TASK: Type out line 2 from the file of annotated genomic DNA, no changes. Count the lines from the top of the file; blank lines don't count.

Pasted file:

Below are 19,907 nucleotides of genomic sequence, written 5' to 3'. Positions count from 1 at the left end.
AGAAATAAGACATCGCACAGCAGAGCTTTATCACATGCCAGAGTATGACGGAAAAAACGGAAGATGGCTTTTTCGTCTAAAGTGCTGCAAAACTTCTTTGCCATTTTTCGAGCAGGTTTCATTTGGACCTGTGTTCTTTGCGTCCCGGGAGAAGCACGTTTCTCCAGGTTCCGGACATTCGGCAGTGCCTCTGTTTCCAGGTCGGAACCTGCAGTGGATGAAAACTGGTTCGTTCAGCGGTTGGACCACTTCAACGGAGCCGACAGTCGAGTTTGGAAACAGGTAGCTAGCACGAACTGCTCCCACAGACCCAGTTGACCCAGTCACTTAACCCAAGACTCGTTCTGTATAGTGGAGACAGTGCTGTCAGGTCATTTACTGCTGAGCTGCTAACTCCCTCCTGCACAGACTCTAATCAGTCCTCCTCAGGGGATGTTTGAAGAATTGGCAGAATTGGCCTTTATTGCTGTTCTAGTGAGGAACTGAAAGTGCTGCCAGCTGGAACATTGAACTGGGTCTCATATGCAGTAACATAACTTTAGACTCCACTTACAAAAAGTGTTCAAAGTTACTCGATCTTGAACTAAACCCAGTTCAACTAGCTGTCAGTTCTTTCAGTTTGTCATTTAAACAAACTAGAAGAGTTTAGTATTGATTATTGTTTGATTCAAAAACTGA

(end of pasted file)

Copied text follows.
AGAAATAAGACATCGCACAGCAGAGCTTTATCACATGCCAGAGTATGACGGAAAAAACGGAAGATGGCTTTTTCGTCTAAAGTGCTGCAAAACTTCTTTGCCATTTTTCGAGCAGGTTTCATTTGGACCTGTGTTCTTTGCGTCCCGGGAGAAGCACGTTTCTCCAGGTTCCGGACATTCGGCAGTGCCTCTGTTTCCAGGTCGGAACCTGCAGTGGATGAAAACTGGTTCGTTCAGCGGTTGGACCACTTCAACGGAGCCGACAGTCGAGTTTGGAAACAGGTAGCTAGCACGAACTGCTCCCACAGACCCAGTTGACCCAGTCACTTAACCCAAGACTCGTTCTGTATAGTGGAGACAGTGCTGTCAGGTCATTTACTGCTGAGCTGCTAACTCCCTCCTGCACAGACTCTAATCAGTCCTCCTCAGGGGATGTTTGAAGAATTGGCAGAATTGGCCTTTATTGCTGTTCTAGTGAGGAACTGAAAGTGCTGCCAGCTGGAACATTGAACTGGGTCTCATATGCAGTAACATAACTTTAGACTCCACTTACAAAAAGTGTTCAAAGTTACTCGATCTTGAACTAAACCCAGTTCAACTAGCTGTCAGTTCTTTCAGTTTGTCATTTAAACAAACTAGAAGAGTTTAGTATTGATTATTGTTTGATTCAAAAACTGA